of GoldMoney's James
Turk responding to questions/comments from Principally Correct, a visitor to DollarCollapse.com:
Correct: An author wrote in the FAQ on "fiat currency":
example of a non-fiat currency would be the gold and silver coins that used
to circulate in much of the world. There was only so much of each metal, and
the supply only increased when some enterprising miner discovered and dug up
more. Governments were unable to create this kind of money out of thin
I want to
point out that our gold/ silver money issued by the gov't (especially from
1792 to 1964) IS fiat money. The following is an excerpt from an article
"Fools' Gold" by Robert Carroll:
Turk: While many of Mr. Carroll's observations and comments are
correct, his analysis is flawed because he conflates three very different
things: money, currency and credit. Their differences are explained in our
book, The Collapse of the Dollar.
Correct: When governments or private banks have attempted to use gold as
money, or for the last yea many centuries the fraud perpetrated as gold
"backing" or reserves, it has been necessary to establish a
monetary price of gold by fiat in an attempt to isolate money from inevitable
price fluctuations of commodity gold.
Turk: There is no difference between monetary gold and commodity gold.
Govt's just like to distinguish between the two to make people believe that
gold is not money.
Correct: The U. S. Constitution writers anticipated the instability of
commodity prices and included the phrase "regulate the value" in
the coinage clause. In 1792 after the ratification of the Constitution, the
Congress, consistent with the Constitutional mandate, defined specific
amounts of gold, silver, and copper as representing dollars. They regulated
the value and established a monetary price by fiat.
Turk: The entire phrase is relevant: "to coin money, and to
regulate the value thereof...". The framers meant that Congress could
fix the gold/silver ratio - that's all. For a more detailed discussion, see http://www.fgmr.com/pieces8.htm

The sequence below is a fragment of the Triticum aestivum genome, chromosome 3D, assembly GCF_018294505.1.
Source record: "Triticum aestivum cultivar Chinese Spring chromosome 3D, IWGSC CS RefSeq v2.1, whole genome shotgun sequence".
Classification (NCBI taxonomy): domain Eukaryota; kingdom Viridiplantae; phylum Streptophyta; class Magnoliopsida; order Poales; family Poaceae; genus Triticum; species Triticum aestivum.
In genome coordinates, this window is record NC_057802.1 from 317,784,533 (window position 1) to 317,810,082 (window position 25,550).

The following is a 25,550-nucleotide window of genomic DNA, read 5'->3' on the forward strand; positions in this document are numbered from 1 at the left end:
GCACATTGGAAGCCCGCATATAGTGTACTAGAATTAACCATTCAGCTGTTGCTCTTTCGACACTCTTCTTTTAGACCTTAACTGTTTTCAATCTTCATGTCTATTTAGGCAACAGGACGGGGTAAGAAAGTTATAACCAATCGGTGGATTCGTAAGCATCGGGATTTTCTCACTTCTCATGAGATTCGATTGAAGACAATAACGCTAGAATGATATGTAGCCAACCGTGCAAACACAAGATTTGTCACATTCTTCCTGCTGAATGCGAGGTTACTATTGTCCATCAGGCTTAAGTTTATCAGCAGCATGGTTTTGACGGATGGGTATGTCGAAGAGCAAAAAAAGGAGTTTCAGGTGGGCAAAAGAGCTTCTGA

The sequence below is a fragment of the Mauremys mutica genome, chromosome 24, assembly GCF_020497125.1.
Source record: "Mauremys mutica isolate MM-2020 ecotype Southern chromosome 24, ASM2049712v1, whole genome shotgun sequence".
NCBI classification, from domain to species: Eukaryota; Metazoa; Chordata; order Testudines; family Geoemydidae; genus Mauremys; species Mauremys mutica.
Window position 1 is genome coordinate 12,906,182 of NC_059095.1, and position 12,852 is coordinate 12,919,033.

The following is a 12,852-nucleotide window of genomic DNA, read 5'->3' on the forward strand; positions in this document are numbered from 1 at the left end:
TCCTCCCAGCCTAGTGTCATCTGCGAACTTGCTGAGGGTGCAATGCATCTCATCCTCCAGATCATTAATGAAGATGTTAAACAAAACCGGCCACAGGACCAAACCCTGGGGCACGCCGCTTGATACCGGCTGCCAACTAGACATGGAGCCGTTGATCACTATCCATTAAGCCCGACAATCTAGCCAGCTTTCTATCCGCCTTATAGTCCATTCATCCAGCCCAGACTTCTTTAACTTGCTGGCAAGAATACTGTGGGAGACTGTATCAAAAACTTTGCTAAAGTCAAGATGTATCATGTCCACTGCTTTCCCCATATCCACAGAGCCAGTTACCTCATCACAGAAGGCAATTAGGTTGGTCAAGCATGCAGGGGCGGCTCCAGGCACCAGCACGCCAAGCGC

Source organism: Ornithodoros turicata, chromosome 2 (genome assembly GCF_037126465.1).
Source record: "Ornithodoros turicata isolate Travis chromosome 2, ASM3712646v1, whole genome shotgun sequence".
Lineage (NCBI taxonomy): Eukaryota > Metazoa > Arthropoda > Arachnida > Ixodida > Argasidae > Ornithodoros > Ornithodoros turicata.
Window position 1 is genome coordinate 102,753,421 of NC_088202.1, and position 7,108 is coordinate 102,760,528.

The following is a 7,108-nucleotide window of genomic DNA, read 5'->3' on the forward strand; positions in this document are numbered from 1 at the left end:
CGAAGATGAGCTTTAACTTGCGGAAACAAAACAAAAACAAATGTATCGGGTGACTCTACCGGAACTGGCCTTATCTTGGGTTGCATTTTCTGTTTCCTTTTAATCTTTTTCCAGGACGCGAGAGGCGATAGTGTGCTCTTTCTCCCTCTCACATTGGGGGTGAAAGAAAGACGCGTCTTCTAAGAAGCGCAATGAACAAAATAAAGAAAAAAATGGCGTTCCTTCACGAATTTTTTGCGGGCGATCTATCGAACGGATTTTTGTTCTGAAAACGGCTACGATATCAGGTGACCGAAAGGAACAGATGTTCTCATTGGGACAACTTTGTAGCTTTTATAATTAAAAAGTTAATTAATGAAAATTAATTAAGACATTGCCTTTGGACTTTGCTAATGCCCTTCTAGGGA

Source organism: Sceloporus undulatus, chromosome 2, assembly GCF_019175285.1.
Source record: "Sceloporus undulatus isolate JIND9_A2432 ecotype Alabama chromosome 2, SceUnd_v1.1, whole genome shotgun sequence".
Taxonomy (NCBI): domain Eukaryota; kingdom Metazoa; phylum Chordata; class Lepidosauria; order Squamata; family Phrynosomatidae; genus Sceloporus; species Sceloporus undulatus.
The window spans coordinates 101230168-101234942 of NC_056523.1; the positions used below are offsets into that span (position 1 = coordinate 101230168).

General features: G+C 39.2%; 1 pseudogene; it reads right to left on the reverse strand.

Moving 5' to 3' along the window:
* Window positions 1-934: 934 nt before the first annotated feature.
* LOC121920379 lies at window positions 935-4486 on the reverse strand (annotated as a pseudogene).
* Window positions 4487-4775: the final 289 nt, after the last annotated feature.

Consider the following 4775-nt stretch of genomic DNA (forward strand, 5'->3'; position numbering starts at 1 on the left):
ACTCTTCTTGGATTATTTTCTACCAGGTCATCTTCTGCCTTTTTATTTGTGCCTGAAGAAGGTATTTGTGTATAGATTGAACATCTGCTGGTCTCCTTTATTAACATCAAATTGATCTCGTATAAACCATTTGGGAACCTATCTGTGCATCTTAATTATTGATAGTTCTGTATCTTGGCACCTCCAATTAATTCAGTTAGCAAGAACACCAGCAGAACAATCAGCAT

Correct: I suggest you read the US monetary history
I used to
be a gold/silver bug until I read Stephen Zarlenga's landmark study of
monetary history (he studied monetary history from Greek/Roman times to
today) in his book "The Lost Science of Money". He initially
thought gold and silver was the answer when he first started researching the
subject. After 12 years of research, his findings show that money is defined
by LAW, not by nature.
Turk: He is incorrect. Money existed long before governments. I
haven't read Zarlenga, but his view is not new or original. Read for example,
Knapp (1842-1926) http://en.wikipedia.org/wiki/Georg_Friedrich_Knapp, a
German statist who contended the same thing. Neither Knapp or Zarlenga are
Correct: Did you know that in medieval England, they used wooden tally
sticks as money, for over 700+ years (until Bank of England came along in
1694)? During this time many beautiful cathedrals were built. Very little
gold/silver money were used.
Turk: Yes, I have seen surviving examples in London. These sticks
were a type of currency, not money. Just like paper Federal Reserve notes are
a type of currency, but not money.
suggest you visit http://www.webofdebt.com/, http://www.monetary.org/, http://www.wealthmoney.org/
Turk: My views above are consistent with the Austrian School of Economics and its leading proponent, Ludwig von Mises. See http://www.mises.org/
John Rubino is
co-author, with GoldMoneys James Turk, of The Coming Collapse of the Dollar
and How to Profit From It (Doubleday, December 2004), and author of How to
Profit from the Coming Real Estate Bust (Rodale, 2003) and Main Street, Not
Wall Street (Morrow, 1998). After earning a Finance MBA from New York University, he spent the 1980s on Wall Street, as a Eurodollar trader, equity
analyst and junk bond analyst. During the 1990s he was a featured columnist
with TheStreet.com and a frequent contributor to Individual Investor, Online
Investor, and Consumers Digest, among many other publications. He now writes
for Fidelity Magazine, CFA, and Proto.